It’s a terribly important point. Casual observers have this all wrong. They think I’m asking to do what social engineers did in the 1960’s, which was to bus black kids out of their home district, and white kids out of theirs, to create diversity. Their plan was against the natural geography.

    With Asbury Park, the social engineers are at it again. They’ve once again bused kids out of their own district for more social engineering, this time to get Black students billions of dollars.

    No one will move their homes if they stopped busing the white students away. No one moved when they went there for 100 years.

    You are defending separate but equal. Your assertion that there will not be a better experience for the students is an assertion that all things will be equal if we keep them together or apart. That’s supporting separate but equal without using those words.

    When I was in APHS, I was one of those kids from Asbury Park. And it did make a difference to what I thought of my school that I was sitting next to the doctor’s son from Interlaken, the lawyer’s son from Avon and the indutrialist’s son from deal.

    Rubbing elbows with thriving families was good.

    Most people can’t imagine, becuase they won’t talk to them, what it does to the spirit of the kids left in Asbury Park High School after the 1996 segregation.

    There is a sense of abandonment – of being penned off and left out.

  10. MLaffey said at 2:48 pm on May 22nd, 2011:

    Please stop playing semantics. You know very well what I mean. You can do anything you want and the genie will not go back in the bottle. Those white kids in Interlaken and Deal will not go to Asbury. (Just like kids in Lincroft would never go to Keansburg) if they where told that is the only district they could attend. They will move or go to private schools.
    Further I have lived in Monmouth since 1972. Asbury’s school system was in the crapper long before 1996.

    I am sure it did matter to you that you where sitting next to a Drs or a bankers son. I also bet your parents took an interest and an active roll in your education and your life in general.

    That is why it mattered to you because of the family culture you were raised in.

    My parents where not college educated but they read to me as a child, they bought me books, They punished me when I did not do well in school and they constantly drilled into my head that I was going to college.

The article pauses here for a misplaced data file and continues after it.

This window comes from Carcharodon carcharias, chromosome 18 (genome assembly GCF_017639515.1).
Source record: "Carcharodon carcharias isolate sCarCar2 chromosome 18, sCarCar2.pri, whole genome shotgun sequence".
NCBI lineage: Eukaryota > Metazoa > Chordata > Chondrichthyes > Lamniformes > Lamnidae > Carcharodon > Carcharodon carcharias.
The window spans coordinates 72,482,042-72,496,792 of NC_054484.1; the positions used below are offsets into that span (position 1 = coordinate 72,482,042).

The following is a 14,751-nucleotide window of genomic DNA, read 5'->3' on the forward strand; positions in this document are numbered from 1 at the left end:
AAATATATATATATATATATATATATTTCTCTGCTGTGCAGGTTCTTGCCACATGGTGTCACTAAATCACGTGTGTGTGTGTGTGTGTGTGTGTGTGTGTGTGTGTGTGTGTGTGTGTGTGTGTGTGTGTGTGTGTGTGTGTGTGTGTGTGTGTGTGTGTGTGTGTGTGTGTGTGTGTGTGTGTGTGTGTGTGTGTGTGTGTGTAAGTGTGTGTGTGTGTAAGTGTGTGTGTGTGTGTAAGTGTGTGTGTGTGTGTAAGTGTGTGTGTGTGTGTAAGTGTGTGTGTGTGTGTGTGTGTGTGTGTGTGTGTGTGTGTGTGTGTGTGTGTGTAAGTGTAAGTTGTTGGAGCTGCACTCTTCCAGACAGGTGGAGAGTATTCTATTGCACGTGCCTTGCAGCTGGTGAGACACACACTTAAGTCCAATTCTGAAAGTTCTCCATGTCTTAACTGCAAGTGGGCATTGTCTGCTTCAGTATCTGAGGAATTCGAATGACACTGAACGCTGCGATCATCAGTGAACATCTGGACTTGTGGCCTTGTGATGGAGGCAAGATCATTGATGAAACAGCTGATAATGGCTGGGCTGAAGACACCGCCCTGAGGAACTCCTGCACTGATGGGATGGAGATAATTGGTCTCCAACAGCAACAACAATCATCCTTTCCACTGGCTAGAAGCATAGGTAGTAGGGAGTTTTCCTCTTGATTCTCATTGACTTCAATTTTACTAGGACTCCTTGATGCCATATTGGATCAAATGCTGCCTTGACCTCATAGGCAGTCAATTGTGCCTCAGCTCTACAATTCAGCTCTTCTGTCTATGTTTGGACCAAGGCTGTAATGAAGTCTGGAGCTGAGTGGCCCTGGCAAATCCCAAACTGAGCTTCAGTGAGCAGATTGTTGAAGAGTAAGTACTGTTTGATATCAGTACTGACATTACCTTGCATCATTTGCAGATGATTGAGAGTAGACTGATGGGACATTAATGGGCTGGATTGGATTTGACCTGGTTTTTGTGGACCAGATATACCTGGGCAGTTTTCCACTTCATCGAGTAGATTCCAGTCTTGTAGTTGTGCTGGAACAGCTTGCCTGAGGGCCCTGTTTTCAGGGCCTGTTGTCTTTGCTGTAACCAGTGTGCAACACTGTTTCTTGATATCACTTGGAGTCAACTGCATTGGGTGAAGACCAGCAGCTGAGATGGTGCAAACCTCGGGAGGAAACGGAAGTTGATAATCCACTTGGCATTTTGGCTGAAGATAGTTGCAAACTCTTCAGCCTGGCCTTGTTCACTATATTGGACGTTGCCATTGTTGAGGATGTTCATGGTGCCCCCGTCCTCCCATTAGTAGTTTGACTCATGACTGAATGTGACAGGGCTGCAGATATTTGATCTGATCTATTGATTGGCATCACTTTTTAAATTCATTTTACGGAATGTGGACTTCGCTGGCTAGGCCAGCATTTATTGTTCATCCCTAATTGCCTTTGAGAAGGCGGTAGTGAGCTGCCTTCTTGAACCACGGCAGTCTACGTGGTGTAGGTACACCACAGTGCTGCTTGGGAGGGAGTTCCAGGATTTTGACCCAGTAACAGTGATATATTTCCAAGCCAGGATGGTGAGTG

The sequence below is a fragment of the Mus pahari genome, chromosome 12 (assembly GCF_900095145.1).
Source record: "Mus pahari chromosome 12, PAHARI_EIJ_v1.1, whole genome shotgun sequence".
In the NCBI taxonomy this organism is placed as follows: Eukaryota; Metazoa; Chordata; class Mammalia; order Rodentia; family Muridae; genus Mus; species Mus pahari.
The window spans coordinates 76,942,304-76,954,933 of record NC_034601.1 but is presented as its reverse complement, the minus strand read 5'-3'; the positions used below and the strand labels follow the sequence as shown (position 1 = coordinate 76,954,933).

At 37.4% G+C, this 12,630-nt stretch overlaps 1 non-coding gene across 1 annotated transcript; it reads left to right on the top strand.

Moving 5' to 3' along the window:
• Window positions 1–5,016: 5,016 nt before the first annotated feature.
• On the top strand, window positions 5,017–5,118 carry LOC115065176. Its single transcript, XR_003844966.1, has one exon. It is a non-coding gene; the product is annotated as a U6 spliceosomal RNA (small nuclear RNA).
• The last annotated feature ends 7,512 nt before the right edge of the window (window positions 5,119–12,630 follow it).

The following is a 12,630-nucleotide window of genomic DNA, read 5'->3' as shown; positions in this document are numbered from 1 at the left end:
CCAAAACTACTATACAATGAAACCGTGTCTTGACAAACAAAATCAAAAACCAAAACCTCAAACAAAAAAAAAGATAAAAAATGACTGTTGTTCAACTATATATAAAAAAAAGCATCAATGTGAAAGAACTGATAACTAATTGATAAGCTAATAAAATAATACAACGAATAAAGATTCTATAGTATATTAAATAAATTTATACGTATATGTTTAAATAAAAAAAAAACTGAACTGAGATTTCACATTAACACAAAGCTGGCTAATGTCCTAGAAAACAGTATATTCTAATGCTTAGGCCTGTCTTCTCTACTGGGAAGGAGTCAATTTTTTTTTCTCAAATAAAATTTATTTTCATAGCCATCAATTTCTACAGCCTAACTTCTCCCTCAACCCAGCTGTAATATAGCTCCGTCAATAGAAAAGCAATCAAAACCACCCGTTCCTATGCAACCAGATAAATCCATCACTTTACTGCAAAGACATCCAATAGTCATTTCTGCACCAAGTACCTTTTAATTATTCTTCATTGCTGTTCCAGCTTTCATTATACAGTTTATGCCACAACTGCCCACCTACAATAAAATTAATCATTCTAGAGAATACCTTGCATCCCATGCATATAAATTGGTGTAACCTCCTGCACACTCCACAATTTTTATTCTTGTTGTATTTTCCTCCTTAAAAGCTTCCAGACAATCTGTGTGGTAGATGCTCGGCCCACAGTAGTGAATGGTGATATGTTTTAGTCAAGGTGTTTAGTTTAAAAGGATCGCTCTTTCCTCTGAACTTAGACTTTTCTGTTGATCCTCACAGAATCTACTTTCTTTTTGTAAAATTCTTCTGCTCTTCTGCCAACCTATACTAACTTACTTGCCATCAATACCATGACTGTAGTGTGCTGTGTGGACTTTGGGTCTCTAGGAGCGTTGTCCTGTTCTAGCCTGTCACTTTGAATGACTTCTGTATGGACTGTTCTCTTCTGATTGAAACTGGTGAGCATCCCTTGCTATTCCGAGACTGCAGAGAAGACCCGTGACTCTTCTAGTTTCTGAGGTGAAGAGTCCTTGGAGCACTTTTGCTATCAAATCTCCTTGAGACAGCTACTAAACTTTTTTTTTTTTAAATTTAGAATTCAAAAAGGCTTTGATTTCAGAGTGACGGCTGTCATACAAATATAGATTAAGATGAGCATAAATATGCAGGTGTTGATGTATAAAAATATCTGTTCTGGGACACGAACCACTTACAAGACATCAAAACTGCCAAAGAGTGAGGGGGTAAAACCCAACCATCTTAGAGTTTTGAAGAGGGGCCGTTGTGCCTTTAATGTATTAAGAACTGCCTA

On the other hand I had a lot of friends who where very smart. Some probably smarter then me. They did not have that same parental support and did not do well in high school or go onto college.

    Yes you will find the exceptional child who will rise above bad parenting and that child is helped by having classmates who do want to succeed but we are talking about the big picture not the exceptions.

    No I am not saying things will be equal whether you keep them apart or not. I am saying nothing will change if that is allthat is done.

  11. Or, said at 3:42 pm on May 22nd, 2011:

    you can, for once and for all, close down a place with such a dwindling population, like Asbury, ( with maybe 90 graduates a year, now?), stop propping it up with this “overkill” funding for Abbotts, that almost never succeeds, and mingle the kids into more diverse, successful districts: agree that it would help them rise to a better ambition and experience, and a desire to try harder, (whether or not there’s support at home), and begin to break the cycle of failure/dispair..

  12. Justified Right said at 2:50 pm on May 23rd, 2011:


    If the kids from Interlaken, etc. won’t go to Asbury Park, then let them pay to go to private school.

    Why are we paying to send them to another public school, thus CREATING Asbury as an Abbott, costing us $60 million yearly?

    I thought you were a fiscal conservative. I thought you would be the first one to say no to all of that.

    But I disagree anyway. When it was their school, they went there.

    I strongly disagree about Asbury Park “being in the crapper” between 1972 and 1996.

    I went there between those years. Dave Rible went there between those years.

    The real problems started after 1996.

    And commenter “Or” just above this post is right. Probably the best solution is to close APHS down.